Wednesday, February 18, 2015

What have you got to show for it?

Post cards from the edge
In this time of social media we all
live vicariously through each other.
Hence endless postings of pictures
that are often inspiring, disturbing,
or infuriating. If nothing else said
shots solicit a reaction. And I must
admit that at times my response is
falsely solicitous. Yet the process
of coming up with another bon mot
keeps one's mind active. However
must I be forced to blab about how
fab your flab looks on the beach?
Are some things best left private?!
Armchair traveler
One does find pleasure in some digital
diversions. I particularly enjoy going
along for the ride as others visit some
tropical oasis while I'm freezing my ass
off. Like Auntie Mame, our friend "R"
travels the globe. However rather than
post pictures on Facebook "R" shares
her observations and beautiful imagery
via her blog As I
read her commentary, I almost feel like
I'm there. And somehow it seems all the
more civilized sans a tsunami of "likes."
Pictures alone simply aren't enough.
The last picture show
Our parents left behind mounds
of memories in the physical form
of Kodachrome slides and home
movies. As a tot nothing was as
painful as watching my father
drag out the slide projector and
erect a large and squeaky screen
in the living room. For at least
the next hour one was subjected
to what can only be described as
the Baby Boomer's equivalent to
water boarding. However even
good can come out of bad...
For your eyes only?
It's funny how we now lament our lack
of privacy. Yet our parent's generation
had no problem subjecting family and
friends to an evening of what can only
be considered highly personal imagery.
While a photo of one's significant other
holding a coconut may have conjured
up fond memories for those involved,
it's highly doubtful the rest of those in
the dark gave a damn. Now one can
exit the room by deleting an incoming
e-mail, post, or tweet. But I wonder...
what happens to our "private" photos?
Shoot me now
Howard was quite a shutterbug.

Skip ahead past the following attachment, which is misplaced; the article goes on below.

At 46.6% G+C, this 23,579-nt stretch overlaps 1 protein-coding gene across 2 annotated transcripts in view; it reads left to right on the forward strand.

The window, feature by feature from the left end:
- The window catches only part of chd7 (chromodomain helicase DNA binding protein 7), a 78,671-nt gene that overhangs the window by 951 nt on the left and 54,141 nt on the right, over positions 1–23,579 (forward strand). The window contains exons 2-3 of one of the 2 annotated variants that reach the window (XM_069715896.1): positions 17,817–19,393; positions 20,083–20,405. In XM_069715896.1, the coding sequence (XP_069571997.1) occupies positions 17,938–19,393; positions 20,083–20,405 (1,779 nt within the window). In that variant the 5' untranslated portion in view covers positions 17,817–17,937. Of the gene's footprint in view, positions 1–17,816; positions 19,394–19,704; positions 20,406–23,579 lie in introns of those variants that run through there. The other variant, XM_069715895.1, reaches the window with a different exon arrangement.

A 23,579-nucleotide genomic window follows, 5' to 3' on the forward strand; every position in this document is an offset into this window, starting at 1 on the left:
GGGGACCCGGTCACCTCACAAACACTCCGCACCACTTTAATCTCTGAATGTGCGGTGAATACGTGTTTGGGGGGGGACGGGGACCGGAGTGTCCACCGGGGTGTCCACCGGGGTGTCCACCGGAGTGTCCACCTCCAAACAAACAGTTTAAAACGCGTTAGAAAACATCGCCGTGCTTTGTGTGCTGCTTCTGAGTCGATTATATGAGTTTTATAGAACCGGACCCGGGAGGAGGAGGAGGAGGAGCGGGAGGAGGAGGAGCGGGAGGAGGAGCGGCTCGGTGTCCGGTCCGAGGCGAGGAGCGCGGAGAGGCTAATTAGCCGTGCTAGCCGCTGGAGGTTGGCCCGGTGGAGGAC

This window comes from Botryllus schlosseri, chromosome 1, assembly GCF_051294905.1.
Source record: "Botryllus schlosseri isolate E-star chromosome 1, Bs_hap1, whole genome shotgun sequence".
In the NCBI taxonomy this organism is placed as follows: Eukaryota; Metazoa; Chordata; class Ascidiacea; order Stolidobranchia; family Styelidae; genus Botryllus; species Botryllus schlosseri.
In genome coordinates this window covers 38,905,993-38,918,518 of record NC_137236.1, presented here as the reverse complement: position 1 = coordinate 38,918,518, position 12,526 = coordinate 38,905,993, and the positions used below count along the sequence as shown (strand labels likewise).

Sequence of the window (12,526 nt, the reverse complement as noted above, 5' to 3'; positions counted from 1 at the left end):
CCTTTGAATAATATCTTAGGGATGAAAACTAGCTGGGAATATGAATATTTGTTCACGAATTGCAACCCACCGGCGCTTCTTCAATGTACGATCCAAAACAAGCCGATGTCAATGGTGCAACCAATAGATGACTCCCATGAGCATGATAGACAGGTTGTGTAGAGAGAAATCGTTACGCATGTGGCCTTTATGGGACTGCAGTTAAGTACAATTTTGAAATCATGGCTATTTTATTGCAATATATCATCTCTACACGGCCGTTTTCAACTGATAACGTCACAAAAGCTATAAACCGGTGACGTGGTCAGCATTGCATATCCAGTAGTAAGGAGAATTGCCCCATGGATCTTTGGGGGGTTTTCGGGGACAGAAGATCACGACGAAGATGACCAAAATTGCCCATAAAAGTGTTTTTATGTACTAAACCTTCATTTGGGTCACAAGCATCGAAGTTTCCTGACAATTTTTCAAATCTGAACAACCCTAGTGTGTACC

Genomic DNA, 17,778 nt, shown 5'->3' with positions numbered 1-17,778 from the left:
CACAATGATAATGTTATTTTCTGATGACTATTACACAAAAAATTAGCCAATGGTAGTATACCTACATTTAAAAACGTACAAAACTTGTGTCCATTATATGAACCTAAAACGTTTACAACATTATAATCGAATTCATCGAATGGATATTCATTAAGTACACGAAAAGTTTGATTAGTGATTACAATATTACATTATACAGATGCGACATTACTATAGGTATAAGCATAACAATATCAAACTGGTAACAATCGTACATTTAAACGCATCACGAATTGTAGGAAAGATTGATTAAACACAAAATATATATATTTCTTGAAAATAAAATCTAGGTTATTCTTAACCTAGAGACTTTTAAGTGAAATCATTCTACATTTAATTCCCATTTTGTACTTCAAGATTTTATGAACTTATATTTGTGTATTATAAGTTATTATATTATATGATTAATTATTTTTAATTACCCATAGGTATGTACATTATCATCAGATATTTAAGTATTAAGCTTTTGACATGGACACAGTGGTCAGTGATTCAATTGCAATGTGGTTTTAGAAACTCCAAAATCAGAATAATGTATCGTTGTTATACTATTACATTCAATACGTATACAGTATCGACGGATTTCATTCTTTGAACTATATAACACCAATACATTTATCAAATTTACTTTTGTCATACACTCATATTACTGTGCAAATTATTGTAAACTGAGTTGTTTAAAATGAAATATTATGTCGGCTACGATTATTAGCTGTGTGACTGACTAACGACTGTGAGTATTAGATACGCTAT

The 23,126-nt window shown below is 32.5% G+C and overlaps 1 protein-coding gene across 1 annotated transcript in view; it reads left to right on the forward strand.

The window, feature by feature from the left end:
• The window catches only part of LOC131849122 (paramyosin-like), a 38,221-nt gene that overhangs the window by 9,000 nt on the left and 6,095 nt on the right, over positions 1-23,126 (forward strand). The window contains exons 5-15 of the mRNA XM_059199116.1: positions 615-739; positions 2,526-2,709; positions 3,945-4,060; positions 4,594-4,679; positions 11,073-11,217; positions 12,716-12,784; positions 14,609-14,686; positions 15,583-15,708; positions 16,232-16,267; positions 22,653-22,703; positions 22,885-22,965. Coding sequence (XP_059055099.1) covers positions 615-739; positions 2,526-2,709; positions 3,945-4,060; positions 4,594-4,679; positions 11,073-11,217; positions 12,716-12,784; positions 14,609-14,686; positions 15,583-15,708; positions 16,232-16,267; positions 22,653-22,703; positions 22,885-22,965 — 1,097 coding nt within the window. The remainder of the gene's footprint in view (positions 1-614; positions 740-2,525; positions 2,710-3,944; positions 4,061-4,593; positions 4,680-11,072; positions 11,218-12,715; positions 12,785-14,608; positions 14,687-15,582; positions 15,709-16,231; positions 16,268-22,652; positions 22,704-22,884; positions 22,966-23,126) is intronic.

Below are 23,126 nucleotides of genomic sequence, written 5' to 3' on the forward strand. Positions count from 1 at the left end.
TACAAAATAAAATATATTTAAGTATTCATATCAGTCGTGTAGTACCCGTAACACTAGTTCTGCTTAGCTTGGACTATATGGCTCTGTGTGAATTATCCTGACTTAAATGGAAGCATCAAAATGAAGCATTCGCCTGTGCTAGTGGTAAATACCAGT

He carried a camera wherever
we went. The end result was a
plethora of photos of sunsets or
Ethel on the beach. While Mom
loved sunsets she loathed seeing
herself in a bathing suit. Hence
any viewing of said shots was
always accompanied by her ooos,
ahhhs, and OH NOs! At the time
it was rather painful to watch,
but now I appreciate my Father's
substantial photographic archive.
For the record
Time flies and without Dad's memory
bank, much would now be forgotten.
As I've aged I appreciate his attempt
to chronicle our lives. My memory is
feeble at best. For years I've countered
said handicap by keeping voluminous
photo albums. In essence more than
just images, they're chronicles of times
gone by. And while I doubt they'll ever
have much meaning to anyone but me,
they're my most treasured possessions.
You see, I am what I am and became
that way through my life's experiences.
This is my story
Deep down I'm certain many fear
being forgotten. Therefore we each
in our own way gather in order to
ultimately leave behind some sort
of record of our existence. Proof
that yes, we were here. For many
centuries personal diaries did just
that. Generations chronicled their
secrets, dreams, and daily activities.
In all actuality, this blog is a public
diary. A forum in which to share
whatever suits my fancy. A cyber
archive much like Father's photos.
Who dunnit?
What is your legacy? I adore history
and as one delves into the past you
realize that humans have always been
quite human. The fact is that we're all
leaving a digital record behind. Years
from now our social media spews will
provide a treasure trove of cultural
insights for future generations to read.
The difference between your Facebook
page and a box of Kodachrome slides is
that sociologists will actually know who
was who in that picture posted a century
ago on Twitter. TAG... YOU'RE IT!